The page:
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National Payroll or Provincial Payroll when Determining Severance Pay Eligibility?

In Ontario, the Employment Standards Act, 2000 (“ESA”) provides employer guidance as to the statutory entitlements an employee is entitled to at termination. The two payments of importance are:

  • termination pay: the employer must provide the employee with the appropriate notice or pay in lieu of notice, based on the employee’s years of service with the employer; and
  • severance pay: in order for an employee to be entitled to severance pay, certain conditions must be met, including:
    • the employer must have a payroll of $2.5 million; and
    • the employee must have either worked for 5 years or more with the employer, or they must have worked for three months or more and be a part of a mass termination (50 plus employees in a period of 6 months or less).

Termination pay is relatively simple to determine. Severance pay is a bit more convoluted. While the severance pay requirements seem fairly straight forward, in an increasing globalized world, these requirements can be challenging to determine. Unfortunately, although the ESA provides some guidance on calculating severance pay, it does not provide direction as to the geographical scope of these requirements. Traditionally, it was held that since the legislation is provincial, its application should be as well, thus interpreting section 64 (severance pay criteria) of the ESA in light of section 3(1) (provision restricting the ESA’s application to work performed in Ontario or work performed outside of Ontario as a continuation of work performed in Ontario) of the ESA.

However, in 2014, the Superior Court of Justice in Paquette v Quadraspec Inc. (“Paquette”) changed the legal landscape of the requirements of severance pay. Justice Kane held that Mr. Paquette was entitled to severance pay based on his employer’s national payroll, which was over $2.5 million dollars, despite the fact that the work he performed was in Ontario. Justice Kane departed from the traditional approach where section 64 of the ESA was read in light of section 3(1) of the ESA. Instead, Justice Kane held that if the legislature intended to limit the employer’s payroll to Ontario alone, they would have done so.

While it appears that employers had received direction from Paquette, the legal landscape with respect to severance pay seems to have reverted back to the pre-Paquette approach to severance pay in the 2018 Ontario Labour Relations Board’s decision in Doug Hawkes v Max Aicher (North America) Limited (“Max Aicher”). In this decision, Vice-Chair Anand concluded that the payroll of the employer should be provincially restricted and refused to follow the reasoning in Paquette for the following reasons:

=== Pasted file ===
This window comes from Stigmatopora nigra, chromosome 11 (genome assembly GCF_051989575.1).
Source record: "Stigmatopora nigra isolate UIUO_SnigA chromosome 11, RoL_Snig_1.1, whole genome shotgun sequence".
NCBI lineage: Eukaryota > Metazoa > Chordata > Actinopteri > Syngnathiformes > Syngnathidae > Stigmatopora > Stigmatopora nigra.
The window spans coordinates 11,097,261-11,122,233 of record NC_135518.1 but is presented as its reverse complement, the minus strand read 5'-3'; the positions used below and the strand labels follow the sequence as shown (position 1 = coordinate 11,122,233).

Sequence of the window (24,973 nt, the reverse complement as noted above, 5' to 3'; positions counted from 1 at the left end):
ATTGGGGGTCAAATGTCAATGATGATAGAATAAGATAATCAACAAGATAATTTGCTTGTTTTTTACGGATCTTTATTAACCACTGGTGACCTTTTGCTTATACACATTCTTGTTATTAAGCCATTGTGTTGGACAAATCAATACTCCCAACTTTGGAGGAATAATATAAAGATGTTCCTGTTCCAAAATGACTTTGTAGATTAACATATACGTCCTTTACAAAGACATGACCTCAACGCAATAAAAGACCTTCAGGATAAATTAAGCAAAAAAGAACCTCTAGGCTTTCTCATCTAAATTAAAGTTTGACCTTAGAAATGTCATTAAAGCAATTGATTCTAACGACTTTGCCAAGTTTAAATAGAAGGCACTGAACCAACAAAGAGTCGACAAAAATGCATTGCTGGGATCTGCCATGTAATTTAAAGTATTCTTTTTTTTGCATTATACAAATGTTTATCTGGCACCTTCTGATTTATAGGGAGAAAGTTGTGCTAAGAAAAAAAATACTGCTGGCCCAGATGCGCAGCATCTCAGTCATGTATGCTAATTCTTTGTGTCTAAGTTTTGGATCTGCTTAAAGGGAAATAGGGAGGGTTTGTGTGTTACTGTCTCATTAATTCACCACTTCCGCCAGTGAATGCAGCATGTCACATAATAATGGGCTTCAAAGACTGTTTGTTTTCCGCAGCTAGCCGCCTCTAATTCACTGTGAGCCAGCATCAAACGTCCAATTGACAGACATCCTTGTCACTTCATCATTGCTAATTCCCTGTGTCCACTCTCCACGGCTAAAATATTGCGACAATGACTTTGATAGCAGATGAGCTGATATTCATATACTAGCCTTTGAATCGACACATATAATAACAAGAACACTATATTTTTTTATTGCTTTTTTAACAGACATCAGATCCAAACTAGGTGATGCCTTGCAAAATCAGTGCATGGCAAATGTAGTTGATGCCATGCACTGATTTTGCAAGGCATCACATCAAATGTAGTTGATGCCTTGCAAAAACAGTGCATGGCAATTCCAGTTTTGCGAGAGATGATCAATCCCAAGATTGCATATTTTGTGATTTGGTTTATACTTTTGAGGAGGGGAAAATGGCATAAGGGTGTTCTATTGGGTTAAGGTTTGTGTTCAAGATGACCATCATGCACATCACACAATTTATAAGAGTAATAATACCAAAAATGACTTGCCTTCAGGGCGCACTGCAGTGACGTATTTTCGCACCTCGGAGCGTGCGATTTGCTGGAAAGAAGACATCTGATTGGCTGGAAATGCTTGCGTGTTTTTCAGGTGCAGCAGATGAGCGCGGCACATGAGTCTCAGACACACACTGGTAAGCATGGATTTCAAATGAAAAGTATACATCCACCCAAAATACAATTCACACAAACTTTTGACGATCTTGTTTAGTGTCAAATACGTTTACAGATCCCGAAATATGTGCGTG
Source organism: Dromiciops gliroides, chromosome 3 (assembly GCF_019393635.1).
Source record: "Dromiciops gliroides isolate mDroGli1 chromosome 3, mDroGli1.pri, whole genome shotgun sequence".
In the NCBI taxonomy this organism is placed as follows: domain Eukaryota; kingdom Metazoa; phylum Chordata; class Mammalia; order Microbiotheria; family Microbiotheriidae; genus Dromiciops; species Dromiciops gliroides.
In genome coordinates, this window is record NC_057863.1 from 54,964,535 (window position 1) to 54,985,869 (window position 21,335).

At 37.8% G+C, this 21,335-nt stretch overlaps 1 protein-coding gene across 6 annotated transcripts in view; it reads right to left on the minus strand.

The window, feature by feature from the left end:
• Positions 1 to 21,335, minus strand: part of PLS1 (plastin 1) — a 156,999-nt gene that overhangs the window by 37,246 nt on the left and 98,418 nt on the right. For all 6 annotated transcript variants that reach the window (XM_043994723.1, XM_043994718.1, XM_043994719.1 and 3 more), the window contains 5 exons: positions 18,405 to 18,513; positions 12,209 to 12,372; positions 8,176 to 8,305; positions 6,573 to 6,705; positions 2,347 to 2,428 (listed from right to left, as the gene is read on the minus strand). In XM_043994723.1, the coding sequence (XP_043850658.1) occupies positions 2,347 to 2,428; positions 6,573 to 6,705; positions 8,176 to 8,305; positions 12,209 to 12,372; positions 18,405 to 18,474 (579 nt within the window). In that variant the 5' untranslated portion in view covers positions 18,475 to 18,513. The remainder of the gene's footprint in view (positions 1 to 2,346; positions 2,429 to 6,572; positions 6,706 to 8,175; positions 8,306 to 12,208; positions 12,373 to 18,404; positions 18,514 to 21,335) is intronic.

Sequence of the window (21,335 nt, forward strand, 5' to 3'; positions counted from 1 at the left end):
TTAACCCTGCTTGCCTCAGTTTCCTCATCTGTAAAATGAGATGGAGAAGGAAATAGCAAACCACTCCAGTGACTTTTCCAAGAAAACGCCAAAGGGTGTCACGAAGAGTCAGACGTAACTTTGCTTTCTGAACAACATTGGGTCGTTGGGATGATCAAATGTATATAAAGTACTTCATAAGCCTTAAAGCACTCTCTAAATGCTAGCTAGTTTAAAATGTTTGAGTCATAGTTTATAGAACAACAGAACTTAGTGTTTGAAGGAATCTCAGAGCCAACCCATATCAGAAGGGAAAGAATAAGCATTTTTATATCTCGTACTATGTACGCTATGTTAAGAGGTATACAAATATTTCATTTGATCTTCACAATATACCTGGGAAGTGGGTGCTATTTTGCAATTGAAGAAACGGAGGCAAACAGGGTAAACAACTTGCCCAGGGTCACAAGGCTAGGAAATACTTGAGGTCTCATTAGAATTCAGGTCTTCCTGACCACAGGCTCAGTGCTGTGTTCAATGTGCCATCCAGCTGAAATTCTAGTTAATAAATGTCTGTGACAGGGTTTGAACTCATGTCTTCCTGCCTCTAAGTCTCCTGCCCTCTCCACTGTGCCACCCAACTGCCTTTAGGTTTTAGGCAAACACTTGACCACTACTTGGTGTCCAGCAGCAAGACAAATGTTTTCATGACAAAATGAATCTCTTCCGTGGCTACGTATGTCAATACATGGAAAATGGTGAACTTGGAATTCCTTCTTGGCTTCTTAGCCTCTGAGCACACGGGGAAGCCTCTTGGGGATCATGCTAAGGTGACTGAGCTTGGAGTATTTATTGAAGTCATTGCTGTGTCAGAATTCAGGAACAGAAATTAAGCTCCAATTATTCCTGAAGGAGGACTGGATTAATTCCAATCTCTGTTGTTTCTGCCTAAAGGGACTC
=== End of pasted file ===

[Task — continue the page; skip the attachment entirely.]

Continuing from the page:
• the facts in Max Aicher were different from Paquette, in that the parent company of Max Aicher did not have any employees in Ontario and the employee performed work in Ontario for the subsidiary company;
  • the OLRB disagreed with the reasoning in Paquette because it did not address the interaction of section 3(1) and section 64 of the ESA and Vice-Chair Anand agreed with the line of cases that interprets section 64 in light of section 3(1) of the ESA; and
  • there is no reason to depart from the reasoning in the pre-Paquette line of cases.

The decision in Max Aicher is significant because while the issue of payroll seemed to be settled in Paquette by the Superior Court of Justice, the OLRB provided employers with a more recent decision questioning the law in Paquette. While the Max Aicher decision is more favourable to employers, the law regarding payroll calculations relating to severance pay is unsettled and tension exists between the Superior Court of Justice decision and the OLRB decision. Whether the OLRB decision will be judicially reviewed remains to be seen. What employers need to know is that the legal landscape regarding this issue remains uncertain.